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Markets will fluctuate, so don’t panic!

by | Oct 23, 2014 | SELF-PUBLISHED

Trading by headline is a sure way to lose money

Q – I have both mutual funds and exchange-traded funds in a self directed brokerage account. They’ve suffered some pretty big losses over the past couple of weeks. Should I be selling my equity funds and switching to cash to protect my investments in this volatile time? – Asked by J.B.

Not necessarily. First of all, don’t panic! Markets fluctuate and regularly experience periods of volatility. During especially uncertain periods, as we’ve seen recently, it’s best first of all to review your financial plan and revisit your investment objectives to ensure your investment portfolio is still in line with your goals. If it is, then you should be able to ride out the storm.

Fight fears

In periods of strong volatility and economic uncertainty, it may be difficult emotionally to stick to your plan and stay invested. It’s hard to do when all your news, Twitter, and Facebook feeds are screaming about the “market crash.” But remember, panic selling will only leave you with more doubt and fear – doubt that you’ve done the right thing when markets take off again (and they will), and fear that you’ll lose out on the biggest gains, which typically occur early in a rally.

Buying and selling when market gyrations are making headlines only incurs extra trading costs, creates possible tax issues, and dampens your overall longer-term returns. But if you have a solid investment strategy and a good advisor, trust them to do their job.

Sell in haste, repent at leisure

As a self directed investor, you will need to keep your wits about you and stay focused on the long term. Investing is a lifelong process, and if you were to sell every time the markets corrected, the chances of getting back in just before a rally, recovery, or bull market are slim.

This is precisely what happened in October. Toronto’s benchmark S&P/TSX Composite Index lost 5% in value from Oct. 8 to Oct. 15. That correction bottomed out on Oct. 15, and by Oct. 21, the index had rallied 5%. If you had succumbed to temptation and sold at the height of the frenzy on Oct. 15, you would have sold your holdings at what turned out to be the low of that particular selloff. There would have been absolutely no way of knowing that the market would rally for the next week. And by the time you did realize it, and bought your funds back, you would effectively have locked in your losses, and incurred needless transaction fees. That’s no way to run a portfolio!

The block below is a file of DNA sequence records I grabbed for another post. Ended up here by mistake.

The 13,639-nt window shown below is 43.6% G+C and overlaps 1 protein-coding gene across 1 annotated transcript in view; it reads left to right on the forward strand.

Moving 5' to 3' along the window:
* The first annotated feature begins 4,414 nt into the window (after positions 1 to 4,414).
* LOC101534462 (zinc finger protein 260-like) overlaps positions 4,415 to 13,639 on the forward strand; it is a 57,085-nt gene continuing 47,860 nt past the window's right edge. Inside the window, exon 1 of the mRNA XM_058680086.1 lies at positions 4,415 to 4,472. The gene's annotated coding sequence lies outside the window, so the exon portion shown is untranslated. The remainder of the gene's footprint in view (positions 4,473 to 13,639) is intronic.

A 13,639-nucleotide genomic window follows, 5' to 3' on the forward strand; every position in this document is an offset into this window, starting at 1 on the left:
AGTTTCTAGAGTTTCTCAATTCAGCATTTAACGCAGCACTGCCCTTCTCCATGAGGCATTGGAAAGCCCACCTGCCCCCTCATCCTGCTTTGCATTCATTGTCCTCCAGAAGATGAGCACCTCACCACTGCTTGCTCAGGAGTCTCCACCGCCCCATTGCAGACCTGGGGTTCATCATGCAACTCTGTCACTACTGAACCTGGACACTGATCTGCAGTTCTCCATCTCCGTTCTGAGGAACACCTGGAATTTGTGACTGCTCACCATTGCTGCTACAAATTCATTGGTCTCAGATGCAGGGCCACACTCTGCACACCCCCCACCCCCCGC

Keep calm and carry on

Investing takes knowledge and patience. Be calm, stay educated, and make decisions only when you have weighed the pros and cons and are ready to be accountable for the outcome. If you are not sure you are holding the right asset mix and feel that you are overexposed to equities, consult a qualified advisor to see if your asset allocation strategy needs to be altered.

© 2014 by Robyn K. Thompson. All rights reserved. Reproduction without permission is prohibited.

© 2021 by Robyn K. Thompson. All rights reserved. Reproduction without permission is prohibited. This article is for information only and is not intended as personal investment or financial advice.

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